Entrepreneur Spotlight: iROKO CEO Jason Njoku talks Entrepreneurship, Fatherhood & More in New Interview
Jason Njoku, Founder & CEO of iROKO, recently appeared on The Africa Music Law Show, an entertainment business and law show empowering creatives in the entertainment industry.
While on the show, the globally recognized entrepreneur got very candid and shared how he failed ten times with other business ventures before coming up with the idea for iROKO, his eleventh business. The entrepreneur also reflected on the advice he now gives to persons who want to follow in his business footsteps.
Why he is so transparent about his life as an entrepreneur and IROKO
In my dark days, I read books and other people’s stories which kind of like fueled my delusions of grandeur. That was really important to me. So whenever I meet people who say, “oh my God I want to do the same thing!,” I always try to caution them that, “look, this thing is not easy.”
It fundamentally changes you as a person. It is really difficult for this experience not to affect your relationship with like the people who love you dearly: family, friends, like everybody, so just be really prepared for that reality.
For me, I’ve always kind of over shared… I really started blogging in January 2013 when I knew I was going to be a father. And for me, it was really important that there was some record of how I thought about a particular issue, right or wrong, at that point in time. I really wanted to chronicle my reality so my kids can understand what kind of a person I was. I’ve always tried to encourage other Nigerian entrepreneurs, to be honest with themselves and honest with the wider society. I think Nigeria is poorer because it is all smokes and mirrors and you essentially can’t believe…anything anyone is saying. I think society is like poorer for it. I think it creates… a burden, like a tax of honesty where you don’t really know whether your counterpart, or business supplier, or business partner, is out to get you or an honest person. So for me, I feel having borrowed so heavily from the story of others that I have an obligation to share back and I try to…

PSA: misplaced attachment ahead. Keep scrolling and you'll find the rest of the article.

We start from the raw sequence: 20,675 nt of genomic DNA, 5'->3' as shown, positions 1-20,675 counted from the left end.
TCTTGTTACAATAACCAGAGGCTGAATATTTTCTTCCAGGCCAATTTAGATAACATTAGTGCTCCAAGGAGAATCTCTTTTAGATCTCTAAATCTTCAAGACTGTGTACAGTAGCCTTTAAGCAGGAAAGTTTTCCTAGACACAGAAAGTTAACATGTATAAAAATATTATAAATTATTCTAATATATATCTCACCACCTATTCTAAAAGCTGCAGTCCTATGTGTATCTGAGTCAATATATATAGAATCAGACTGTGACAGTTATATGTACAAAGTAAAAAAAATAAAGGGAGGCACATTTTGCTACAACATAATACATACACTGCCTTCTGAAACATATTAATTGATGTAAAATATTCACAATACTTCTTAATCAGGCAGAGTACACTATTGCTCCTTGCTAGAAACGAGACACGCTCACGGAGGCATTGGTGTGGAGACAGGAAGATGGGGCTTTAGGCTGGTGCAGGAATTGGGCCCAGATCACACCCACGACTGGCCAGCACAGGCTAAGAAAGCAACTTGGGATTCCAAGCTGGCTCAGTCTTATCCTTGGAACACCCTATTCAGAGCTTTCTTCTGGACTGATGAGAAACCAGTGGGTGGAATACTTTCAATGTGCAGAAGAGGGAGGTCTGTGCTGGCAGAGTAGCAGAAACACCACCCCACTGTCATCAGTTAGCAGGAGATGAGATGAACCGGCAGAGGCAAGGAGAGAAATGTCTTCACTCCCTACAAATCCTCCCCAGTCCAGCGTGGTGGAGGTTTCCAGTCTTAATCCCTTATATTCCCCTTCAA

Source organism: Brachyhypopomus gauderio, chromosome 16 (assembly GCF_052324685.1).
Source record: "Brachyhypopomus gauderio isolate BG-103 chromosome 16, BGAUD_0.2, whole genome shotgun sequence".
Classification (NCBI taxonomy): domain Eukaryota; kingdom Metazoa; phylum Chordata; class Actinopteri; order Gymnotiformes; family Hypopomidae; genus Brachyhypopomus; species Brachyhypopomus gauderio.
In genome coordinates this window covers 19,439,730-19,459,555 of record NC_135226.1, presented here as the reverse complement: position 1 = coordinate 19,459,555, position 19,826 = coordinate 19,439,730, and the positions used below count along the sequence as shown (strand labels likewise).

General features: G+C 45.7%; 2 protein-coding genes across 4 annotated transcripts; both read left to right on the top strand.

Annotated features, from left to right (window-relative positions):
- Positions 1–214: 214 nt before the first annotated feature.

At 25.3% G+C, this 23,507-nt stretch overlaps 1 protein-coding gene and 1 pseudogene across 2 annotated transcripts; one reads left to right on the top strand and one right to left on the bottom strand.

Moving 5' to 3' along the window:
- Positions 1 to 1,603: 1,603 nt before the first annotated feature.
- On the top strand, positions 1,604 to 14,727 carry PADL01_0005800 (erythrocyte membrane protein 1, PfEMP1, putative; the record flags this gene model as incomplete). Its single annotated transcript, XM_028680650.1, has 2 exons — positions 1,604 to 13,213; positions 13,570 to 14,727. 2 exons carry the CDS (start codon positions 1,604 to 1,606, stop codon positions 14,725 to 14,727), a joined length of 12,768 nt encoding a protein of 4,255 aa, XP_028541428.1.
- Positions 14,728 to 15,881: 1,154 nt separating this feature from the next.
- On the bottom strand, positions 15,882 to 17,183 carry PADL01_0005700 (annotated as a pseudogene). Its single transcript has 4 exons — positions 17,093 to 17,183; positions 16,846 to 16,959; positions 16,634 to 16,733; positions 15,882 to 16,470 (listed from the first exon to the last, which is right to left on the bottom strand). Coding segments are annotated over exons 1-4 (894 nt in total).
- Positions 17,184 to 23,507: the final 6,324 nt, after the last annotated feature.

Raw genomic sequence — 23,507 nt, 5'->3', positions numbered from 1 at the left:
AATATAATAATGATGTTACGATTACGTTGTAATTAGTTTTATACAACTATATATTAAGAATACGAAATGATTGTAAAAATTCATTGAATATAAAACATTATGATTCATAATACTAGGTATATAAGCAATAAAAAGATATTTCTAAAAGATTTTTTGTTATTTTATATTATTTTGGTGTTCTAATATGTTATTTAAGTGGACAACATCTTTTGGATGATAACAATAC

Overspending, conflicts with industry veterans, problems with employees.
I was young. I was incredibly arrogant and brash. I thought that money was the beginning and the end and to hell with everyone else’s opinion. So in hindsight, do I like that version of myself, No. When you are incredibly well capitalized and everyone else isn’t around you, you do things at a pace which is abnormal. I probably could have spent a third of the money and ended up in the exact same place. Of the $30-40 million we essentially wasted, I am sure we could have spent just 10 million.”
To listen to the rest of the interview, go to www.bellanaija.com
Originally published on www.bellanaija.com
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